Justin Trudeau knows how to tell Canadians what they want to hear. He's long on promises but falls terribly short when it comes to delivering.
The Financial Post has published a nicely measured take on the Trudeau government's 2018 budget. It gives Trudeau fairly high marks for touching on so many important problems but a far lower grade for what it calls "second- or third-best solutions."
Trudeau seems intent on spending a little money on a lot of things, rather than a lot of money on a few things that would make a difference.
Gender, surprisingly, is the best example.
Morneau’s budget does an excellent job of making the economic case for aggressive policies that would narrow the gap between the number of men and women in the labour force. There are now more Canadians eligible for retirement than there are children below the age of 15. We need more workers and demographic data suggests there are hundreds of thousands of women who have been frozen out of the paid workforce.
“That changes today,” Morneau said in his budget speech.
Morneau again balked at spending real money on lowering the cost of daycare, which research shows is the most effective way to get more women working. Morneau might have proposed a tax credit tied to daycare costs. Instead, all he did was remind us that last year’s budget proposed $7.5 billion over 11 years for “early learning and child care.” That’s not enough to make a significant difference.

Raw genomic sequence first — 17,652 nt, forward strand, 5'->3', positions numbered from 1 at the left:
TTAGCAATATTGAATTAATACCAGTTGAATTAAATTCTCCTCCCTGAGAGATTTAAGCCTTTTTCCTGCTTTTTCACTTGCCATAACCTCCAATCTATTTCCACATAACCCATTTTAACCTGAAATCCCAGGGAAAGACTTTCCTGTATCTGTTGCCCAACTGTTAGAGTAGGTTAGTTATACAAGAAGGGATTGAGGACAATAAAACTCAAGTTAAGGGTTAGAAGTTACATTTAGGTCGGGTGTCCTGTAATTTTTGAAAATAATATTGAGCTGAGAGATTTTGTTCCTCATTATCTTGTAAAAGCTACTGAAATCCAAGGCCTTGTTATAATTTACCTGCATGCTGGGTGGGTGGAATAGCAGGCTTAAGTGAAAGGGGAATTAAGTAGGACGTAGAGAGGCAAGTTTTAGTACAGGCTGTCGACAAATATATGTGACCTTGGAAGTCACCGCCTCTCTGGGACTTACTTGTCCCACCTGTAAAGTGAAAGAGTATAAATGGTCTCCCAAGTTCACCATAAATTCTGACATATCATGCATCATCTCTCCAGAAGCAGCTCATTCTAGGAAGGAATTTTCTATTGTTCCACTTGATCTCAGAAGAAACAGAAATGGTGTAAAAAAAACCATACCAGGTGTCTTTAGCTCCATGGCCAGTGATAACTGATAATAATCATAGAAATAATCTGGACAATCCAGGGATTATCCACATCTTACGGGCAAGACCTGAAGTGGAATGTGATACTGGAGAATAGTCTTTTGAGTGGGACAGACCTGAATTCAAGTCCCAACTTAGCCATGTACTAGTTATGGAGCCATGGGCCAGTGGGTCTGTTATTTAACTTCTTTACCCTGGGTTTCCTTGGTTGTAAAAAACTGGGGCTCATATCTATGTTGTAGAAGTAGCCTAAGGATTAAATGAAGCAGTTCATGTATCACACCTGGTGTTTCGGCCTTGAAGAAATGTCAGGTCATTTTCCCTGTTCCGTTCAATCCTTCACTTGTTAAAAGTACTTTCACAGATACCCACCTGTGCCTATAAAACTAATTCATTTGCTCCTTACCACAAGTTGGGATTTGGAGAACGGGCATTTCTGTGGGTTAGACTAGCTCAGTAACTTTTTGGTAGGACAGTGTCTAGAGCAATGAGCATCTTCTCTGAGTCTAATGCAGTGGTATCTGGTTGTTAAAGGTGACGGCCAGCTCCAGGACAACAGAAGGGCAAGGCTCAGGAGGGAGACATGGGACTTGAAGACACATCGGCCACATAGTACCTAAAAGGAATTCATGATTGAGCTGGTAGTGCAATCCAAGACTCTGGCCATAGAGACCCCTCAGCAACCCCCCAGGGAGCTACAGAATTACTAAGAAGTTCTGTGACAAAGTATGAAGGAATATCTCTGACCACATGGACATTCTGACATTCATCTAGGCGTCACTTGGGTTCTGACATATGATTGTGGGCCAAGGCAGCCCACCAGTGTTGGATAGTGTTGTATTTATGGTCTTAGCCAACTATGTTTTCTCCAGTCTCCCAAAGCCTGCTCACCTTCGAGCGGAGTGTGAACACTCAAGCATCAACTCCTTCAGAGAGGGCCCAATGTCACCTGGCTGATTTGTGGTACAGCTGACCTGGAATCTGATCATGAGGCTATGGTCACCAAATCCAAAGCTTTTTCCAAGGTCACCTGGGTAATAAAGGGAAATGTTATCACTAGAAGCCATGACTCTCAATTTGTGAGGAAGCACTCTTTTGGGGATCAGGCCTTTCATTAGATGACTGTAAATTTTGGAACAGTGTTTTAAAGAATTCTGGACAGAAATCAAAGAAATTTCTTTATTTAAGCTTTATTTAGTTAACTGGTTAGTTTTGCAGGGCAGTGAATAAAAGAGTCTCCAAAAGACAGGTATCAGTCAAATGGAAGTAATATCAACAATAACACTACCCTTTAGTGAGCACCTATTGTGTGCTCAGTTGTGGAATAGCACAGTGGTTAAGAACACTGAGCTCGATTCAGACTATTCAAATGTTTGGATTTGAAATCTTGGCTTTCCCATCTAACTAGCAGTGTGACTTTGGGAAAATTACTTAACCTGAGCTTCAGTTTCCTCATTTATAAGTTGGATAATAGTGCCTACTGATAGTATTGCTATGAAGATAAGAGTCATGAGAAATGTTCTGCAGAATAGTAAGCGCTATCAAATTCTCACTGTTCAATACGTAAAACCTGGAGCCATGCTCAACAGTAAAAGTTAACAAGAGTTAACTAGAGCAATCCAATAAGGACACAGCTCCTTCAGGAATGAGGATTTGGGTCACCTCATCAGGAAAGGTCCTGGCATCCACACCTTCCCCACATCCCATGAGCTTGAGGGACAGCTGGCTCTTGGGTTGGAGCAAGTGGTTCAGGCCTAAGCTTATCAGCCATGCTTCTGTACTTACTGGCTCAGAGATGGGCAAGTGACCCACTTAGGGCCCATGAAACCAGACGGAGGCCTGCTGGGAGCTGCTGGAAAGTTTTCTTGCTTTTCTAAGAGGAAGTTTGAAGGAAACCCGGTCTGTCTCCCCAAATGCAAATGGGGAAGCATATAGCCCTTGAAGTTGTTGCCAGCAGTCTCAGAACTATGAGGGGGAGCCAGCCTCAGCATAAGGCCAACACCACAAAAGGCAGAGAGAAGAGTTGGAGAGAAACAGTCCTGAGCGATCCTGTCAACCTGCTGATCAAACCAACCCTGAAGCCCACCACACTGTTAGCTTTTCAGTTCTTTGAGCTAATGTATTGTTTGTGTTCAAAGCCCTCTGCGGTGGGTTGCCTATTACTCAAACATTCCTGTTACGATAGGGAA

There was, however, one glaring omission in Trudeau's spending plans: the greatest threat facing Canada and the Canadian people. Green Party leader, Elizabeth May, put it this way:
“The Paris target of holding global average temperature at no more than 1.5 degrees C above Industrial Revolution levels is a fundamental goal that should involve a whole-of-government approach,” said Green Party of Canada leader Elizabeth May (MP, Saanich-Gulf Islands). “Yet Budget 2018 does not touch subsidies to fossil fuels in the oil patch and for fracked natural gas.
“I had hoped to see some of the climate measures that were introduced in the 2005 [Martin] budget. In that era, a minority Liberal government brought in Eco-Energy retrofits for homeowners, rebates for hybrids and EVs, an initiative to expand our east-west electricity grid, and many other programmes to move us towards climate goals.
“There is no doubt that the current Liberals talk a much better line on climate than the Conservatives, but having adopted Stephen Harper’s inadequate target they are on track to miss it, even though that target is incompatible with the overwhelming priority of achieving the Paris goal of 1.5 degrees."
This is, after all, the government's ultimate responsibility, protecting the nation and preparing the country and our people to meet the challenges that are barreling down on us. Most of the world is taking this seriously, especially over the past year indifference has melted. Except for TrumpLand and Trudeau's Liberals where "drill baby, drill" and "dig baby, dig" are still the orders of the day. And, on that score, this budget deserves a big "F."